This is our truth, tell us yours
It’s the twentieth anniversary of Britpop h’allegedly.
For lazy music journos it’s another chance to act out their prejudices -Oasis versus Blur and all the rest, the panoply of barely remembered chancers who scarcely troubled the chart compilers and are back where they started from twenty years later.
The one thing the journos who compile the retrospectives won’t admit to is that movements like Britpop are externally created. No-one of any talent wakes up and says ‘I’m going to start a new pop movement.’ Journalists do it for them, and harness their careers to their creation. There are splendid passages in Stuart Maconie’s ‘Cider with Roadies’ that exemplify how the process at magazines like NME worked.
The first thing to say about Britpop is that really it was AngloPop. It preceded Cool Cymru by two years, but it was resolutely English, and white.
The second thing to say was that it was utterly incoherent, and that’s not a reference to nasal Mancunian whining or the mockney accents adopted by people who grew up wanting to be as cool as Phil Daniels. There was no motivating idea or intellectual core to Britpop, just a desire to crank out guitar pop endlessly.
Now I’ll make a confession here. As I get older I realise that Oasis actually did a decent job of writing songs for buskers – Half A World Away is classic busking material. The idea that there was anything deeper or cleverer about their mix of maudling ballads for lachrymose sixth formers and Small Faces rip offs is false though; I’ve often suspected that Oasis are seen as more credible than they really are because of the brilliance of whoever in Peter Flannery’s team chose Don’t Look Back In Anger for Geordie Peacock’s walk in Our Friends In The North, the intellectual highpoint of the 90s for me.
Mentioning Cool Cymru is deliberate – and not just because Catatonia provided one of my three all time great break up songs.* There was a sense in the Manics of a band in pursuit of something more than just a place on Top of the Pops, and in other Welsh bands like Catatonia, Gorkys Zygoti Mynci and the Super Furry Animals a sense of shared experience. Britpop gave off no such vibe, and bands were often promoted as being Britpop bands in the hope that the glitter and the sense of style would rub off. (There are some telling remarks in this article about Carl Bevan of the 60ft Dolls here.) Many of the Cool Cymru crew knew each other, since Wales is of course a small village just west of England, and had met up on the Welsh language circuit before they broke through into English language rock. (And it seems as it will ever be thus – here’s Duffy when she had a first name, in an audio recording of S4C’s WawFfactor, sometime round 2003 or 2004.)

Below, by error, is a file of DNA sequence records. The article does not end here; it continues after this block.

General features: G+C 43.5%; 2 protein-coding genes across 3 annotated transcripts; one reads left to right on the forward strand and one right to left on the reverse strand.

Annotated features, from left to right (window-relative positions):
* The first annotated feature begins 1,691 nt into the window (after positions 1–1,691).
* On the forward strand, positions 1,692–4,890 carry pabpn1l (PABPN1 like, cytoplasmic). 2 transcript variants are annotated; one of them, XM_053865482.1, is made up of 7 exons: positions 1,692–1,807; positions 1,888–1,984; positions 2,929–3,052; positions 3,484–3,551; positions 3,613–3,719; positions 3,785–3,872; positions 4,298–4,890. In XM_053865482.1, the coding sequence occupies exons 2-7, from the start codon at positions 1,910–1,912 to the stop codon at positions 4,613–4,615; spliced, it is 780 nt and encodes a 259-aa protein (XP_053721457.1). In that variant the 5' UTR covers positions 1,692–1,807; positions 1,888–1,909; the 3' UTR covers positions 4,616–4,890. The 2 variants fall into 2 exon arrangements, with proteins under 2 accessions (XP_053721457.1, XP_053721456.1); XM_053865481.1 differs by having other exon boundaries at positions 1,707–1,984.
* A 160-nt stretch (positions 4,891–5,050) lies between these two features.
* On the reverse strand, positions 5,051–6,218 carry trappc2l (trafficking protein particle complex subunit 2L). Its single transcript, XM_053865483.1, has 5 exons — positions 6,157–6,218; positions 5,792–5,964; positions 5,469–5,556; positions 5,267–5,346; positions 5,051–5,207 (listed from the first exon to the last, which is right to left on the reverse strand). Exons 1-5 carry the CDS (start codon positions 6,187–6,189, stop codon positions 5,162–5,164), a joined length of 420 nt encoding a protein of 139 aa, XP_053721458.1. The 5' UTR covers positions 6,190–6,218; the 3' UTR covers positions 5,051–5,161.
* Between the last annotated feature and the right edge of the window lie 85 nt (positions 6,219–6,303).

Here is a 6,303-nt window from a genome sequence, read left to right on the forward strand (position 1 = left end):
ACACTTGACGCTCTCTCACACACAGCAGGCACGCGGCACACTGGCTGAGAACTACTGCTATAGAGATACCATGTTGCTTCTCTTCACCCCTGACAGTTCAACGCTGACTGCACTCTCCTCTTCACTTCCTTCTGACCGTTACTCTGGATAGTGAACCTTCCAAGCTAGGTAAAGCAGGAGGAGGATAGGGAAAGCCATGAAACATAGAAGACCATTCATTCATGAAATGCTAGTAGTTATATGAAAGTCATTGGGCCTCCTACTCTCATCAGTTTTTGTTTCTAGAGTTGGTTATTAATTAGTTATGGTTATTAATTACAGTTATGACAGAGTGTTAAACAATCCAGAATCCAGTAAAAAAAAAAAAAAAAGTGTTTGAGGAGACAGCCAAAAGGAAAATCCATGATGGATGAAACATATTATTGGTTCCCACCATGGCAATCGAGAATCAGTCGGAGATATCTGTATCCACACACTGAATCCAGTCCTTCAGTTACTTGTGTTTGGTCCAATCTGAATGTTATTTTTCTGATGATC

Britpop passed me by in a considerable way – my 1990s were dominated by the reincarnated Americana of Del Amitri,the blue eyed soul of Deacon Blue, the crusty folk of the Levellers, the Ian Drury reincarnated as a rock and roller madness of Carter USM, and of course, the beacon of thoughtfulness that was and is the Manics. And for light relief, while Oasis were wibbling on about not looking back in anger, the Beautful South were doing emotions with much more force and authenticity via Don’t Marry Her Fuck Me. So, like so many English cultural strands, I observe it as a outsider, looking on, terrified that the lack of depth I perceive is really just evidence of my lack of understanding. In this case, I don’t think I’m wrong – Britpop really was as shallow as a coffee spill on a formica table in a cheap cafe just round the corner from Affleck’s Palace where the jukebox was still stuck in the sixties.
Britpop retains its attraction to journos partly because it was a masterclass in marketing, and partly because it fitted with a desire for Englishness to assert itself. As Wales and Scotland moved towards devolution, England wrapped itself in a Union Jack guitar and a fake north south rivalry that was staged and stagey. Small wonder then, as Scotland moves towards a decision on independence, that journos want to revisit it.
So for those of us for whom the red white and blue of Gallagher’s guitar was anathema, here’s a tune that was a jukebox favourite for me in the early 90s;
1. Say HelloWave Goodbye – Soft Cell
2. Strange Glue – Catatonia
3. Late For The Sky- Jackson Browne